Gov. J.B. Pritzker said that updated models show Illinois may not hit its COVID-19 peak until mid-June as health officials announced another day of lower cases and deaths.
The Illinois Department of Public Health (IDPH) announced 1,266 new coronavirus cases and 54 additional deaths on Monday. The state’s COVID-19 total is now at 79,007 positive cases and 3,459 deaths.
Laboratories have processed 12,441 tests in the past 24 hours, officials said. The total number of people tested so far in the state is at 442,425.
“Since our last modeling update, the researchers have been able to plug approximately 2.5 more weeks of data into their models, and that’s significant. The essence of models is that they get smarter over time,” Pritzker said during his Monday briefing.
Pritzker said on April 23 that the models showed a peak in late April or early May. That’s been extended again into sometime in mid-May through mid-June, he said.
“In many ways, this news is disheartening. A pushing-out of our expected peak is a natural consequence of flattening the curve. Pushing the peak down and therefore to a longer timeframe might not sound like good news to some, but I promise you: It is saving lives,” Pritzker said.
“Under current mitigations, hospital bed and ventilator capacity remains sufficient to treat COVID-19 patients. In other words, Illinois will reach the peak without overloading the state’s health care system as seen in other parts of the world,” the governor’s office said in a statement.
The state’s modeling efforts are led by researchers from the University of Illinois at Urbana-Champaign, Northwestern School of Medicine, the University of Chicago, and the Chicago and Illinois Departments of Public Health.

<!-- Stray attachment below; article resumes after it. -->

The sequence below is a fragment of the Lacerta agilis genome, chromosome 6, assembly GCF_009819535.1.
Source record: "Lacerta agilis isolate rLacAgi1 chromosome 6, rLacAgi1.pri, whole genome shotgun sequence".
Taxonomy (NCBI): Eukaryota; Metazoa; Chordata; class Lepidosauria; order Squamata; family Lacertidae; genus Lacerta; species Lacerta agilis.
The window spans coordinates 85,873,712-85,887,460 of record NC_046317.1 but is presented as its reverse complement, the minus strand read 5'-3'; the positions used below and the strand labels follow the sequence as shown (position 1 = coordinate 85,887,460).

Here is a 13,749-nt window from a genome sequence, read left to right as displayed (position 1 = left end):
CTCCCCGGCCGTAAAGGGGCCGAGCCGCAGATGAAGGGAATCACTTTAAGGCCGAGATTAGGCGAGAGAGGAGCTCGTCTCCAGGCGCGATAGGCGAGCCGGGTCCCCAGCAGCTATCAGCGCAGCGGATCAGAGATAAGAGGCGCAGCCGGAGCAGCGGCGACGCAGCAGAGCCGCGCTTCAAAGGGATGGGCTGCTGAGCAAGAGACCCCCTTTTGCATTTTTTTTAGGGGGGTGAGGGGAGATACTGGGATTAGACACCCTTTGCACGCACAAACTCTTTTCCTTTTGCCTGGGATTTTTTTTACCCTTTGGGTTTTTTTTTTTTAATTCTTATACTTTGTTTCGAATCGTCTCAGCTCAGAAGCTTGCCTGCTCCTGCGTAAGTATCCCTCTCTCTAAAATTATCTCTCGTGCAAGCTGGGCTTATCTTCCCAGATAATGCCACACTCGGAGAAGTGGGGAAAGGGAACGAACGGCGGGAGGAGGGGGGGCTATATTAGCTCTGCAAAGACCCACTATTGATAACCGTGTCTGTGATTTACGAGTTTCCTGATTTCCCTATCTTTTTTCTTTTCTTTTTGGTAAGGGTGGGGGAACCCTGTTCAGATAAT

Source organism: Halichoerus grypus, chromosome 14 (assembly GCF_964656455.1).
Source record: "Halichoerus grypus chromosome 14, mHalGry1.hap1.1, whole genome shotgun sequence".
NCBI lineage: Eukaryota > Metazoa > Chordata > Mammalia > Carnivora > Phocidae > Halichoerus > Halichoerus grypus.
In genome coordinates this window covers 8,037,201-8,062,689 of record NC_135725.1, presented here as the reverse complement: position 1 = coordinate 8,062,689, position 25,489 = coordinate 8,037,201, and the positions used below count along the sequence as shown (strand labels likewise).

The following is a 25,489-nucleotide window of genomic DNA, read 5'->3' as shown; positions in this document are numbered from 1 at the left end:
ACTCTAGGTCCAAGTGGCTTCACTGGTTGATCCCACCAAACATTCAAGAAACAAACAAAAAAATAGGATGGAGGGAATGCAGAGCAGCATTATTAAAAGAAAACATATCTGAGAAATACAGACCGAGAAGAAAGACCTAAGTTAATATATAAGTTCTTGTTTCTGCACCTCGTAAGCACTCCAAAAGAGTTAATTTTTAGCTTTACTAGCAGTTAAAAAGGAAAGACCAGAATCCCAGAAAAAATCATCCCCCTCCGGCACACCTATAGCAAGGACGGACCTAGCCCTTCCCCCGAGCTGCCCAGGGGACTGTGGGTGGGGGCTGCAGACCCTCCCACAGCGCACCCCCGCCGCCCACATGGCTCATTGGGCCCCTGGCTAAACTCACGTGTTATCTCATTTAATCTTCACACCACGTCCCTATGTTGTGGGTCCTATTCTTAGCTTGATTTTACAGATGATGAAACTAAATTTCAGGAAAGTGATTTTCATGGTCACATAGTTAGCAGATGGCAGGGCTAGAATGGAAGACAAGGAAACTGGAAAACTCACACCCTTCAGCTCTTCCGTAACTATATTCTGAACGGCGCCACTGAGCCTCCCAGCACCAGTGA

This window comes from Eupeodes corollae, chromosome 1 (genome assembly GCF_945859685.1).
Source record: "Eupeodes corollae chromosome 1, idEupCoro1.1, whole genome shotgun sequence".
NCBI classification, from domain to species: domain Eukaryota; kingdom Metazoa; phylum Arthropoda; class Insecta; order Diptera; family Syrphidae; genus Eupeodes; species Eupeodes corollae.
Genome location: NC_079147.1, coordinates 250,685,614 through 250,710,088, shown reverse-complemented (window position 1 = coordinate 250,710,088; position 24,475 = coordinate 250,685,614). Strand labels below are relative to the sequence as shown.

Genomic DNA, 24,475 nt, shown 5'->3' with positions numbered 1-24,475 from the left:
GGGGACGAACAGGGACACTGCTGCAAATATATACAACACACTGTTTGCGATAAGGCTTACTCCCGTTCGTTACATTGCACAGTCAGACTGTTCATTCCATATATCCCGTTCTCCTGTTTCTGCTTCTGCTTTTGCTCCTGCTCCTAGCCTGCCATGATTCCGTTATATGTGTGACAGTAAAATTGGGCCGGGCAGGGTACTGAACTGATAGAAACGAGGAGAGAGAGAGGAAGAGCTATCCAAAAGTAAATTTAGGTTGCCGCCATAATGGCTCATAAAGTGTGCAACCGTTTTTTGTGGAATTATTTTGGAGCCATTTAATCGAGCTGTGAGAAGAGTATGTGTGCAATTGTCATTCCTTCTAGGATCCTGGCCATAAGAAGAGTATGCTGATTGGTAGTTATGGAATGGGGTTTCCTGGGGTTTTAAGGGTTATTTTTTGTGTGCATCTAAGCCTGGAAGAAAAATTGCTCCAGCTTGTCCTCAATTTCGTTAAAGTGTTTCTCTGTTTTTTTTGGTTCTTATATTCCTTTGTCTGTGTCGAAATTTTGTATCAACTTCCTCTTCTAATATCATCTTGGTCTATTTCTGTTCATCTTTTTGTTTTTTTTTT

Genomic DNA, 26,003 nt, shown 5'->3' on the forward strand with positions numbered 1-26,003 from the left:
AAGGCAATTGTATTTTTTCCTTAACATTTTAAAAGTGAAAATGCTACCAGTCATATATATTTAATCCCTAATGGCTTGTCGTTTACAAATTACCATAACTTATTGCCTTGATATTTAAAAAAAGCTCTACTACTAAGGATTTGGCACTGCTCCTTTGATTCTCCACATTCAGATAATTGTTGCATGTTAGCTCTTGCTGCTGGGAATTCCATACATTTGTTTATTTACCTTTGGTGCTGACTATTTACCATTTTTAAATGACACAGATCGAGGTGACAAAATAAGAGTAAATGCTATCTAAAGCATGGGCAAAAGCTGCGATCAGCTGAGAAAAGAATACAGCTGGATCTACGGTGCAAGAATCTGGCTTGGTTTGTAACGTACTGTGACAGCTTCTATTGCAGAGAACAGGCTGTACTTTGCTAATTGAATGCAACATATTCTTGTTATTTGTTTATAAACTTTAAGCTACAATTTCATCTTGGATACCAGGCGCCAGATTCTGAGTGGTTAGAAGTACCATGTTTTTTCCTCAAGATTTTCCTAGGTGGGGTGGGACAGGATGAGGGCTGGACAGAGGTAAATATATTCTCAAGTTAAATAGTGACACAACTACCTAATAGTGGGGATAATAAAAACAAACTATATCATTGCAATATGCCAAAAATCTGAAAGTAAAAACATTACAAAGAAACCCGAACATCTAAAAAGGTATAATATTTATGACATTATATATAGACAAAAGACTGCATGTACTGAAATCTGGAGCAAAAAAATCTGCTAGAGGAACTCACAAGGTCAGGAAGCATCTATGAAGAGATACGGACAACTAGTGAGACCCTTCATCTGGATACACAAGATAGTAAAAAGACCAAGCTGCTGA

The north-central, central and southern regions of the Restore Illinois plan are on pace to moving forward into phase 3 after the 28-day period.
The Northeast region, which includes Chicago and the collar counties, is not meeting the requirement of the 20 percent positivity rate cap as of May 8, officials said.
Pritzker and his staff members are working from home after a senior staffer tested positive for COVID-19.
The senior staff member was asymptomatic and tested positive late last week. They were in close contact with Pritzker and other employees, the governor’s office said Monday morning.
Pritzker and all other staff reporting to the office tested negative. Pritzker was tested again early on Sunday and tested negative.
On Sunday, the Illinois Department of Public Health reported the fewest number of deaths since May 4 and only 4,293 COVID-19 patients hospitalized as of Saturday, which was the lowest since April 13.
On April 12, the number of COVID-19 patients on ventilators was 800. That number declined to 709 on Saturday.
Pritzker appeared on CNN’s “State of the Union” program with Jake Tapper Sunday morning.
“I have not been counting on the White House because there have been too many situations in which they made promises not delivered,” Pritzker said, adding “We’re going it alone, as the White House has left all the states to do.”
He said that the White House recently promised to send 620,000 testing swabs and 465,000 viles of viral transport media. The shipment was scheduled to begin arriving in early May but was delayed. It is expected to arrive on Sunday, Pritzker said.
A study conducted by Harvard University shows Illinois needs to do at least 64,000 tests a day to begin reopening.
Pritzker promised that Illinois will continue to grow testing on their own. He said that Illinois is imitating Massachusetts’ contact tracing program, which is crucial to reopening the state.
“We think we can have a massive contact tracing effort up in the next few weeks,” Pritzker said.
The Chicago Tribune Editorial Board wrote an editorial on Wednesday criticizing Pritzker’s Restore Illinois plan.
“He’s being more than just cautious. He has moved the goal posts… Pritzker’s state goal was to ‘get the outbreak under control’ — not eradicate COVID-19 completely… We don’t want his pursuit of the perfect outcome to unnecessarily delay the restarting of activities,” the board said.
Pritzker responded to the board’s editorial by saying they “did not read the plan.”
“The truth is, coronavirus is still out there. It hasn’t gone anywhere. We all are going to have to change the way we do things until we’re able to eradicate it,” he said.
“If the Chicago Tribune thinks everything is going to go back to normal without us having a very effective treatment, or a vaccine — they’re just dead wrong,” Pritzker added.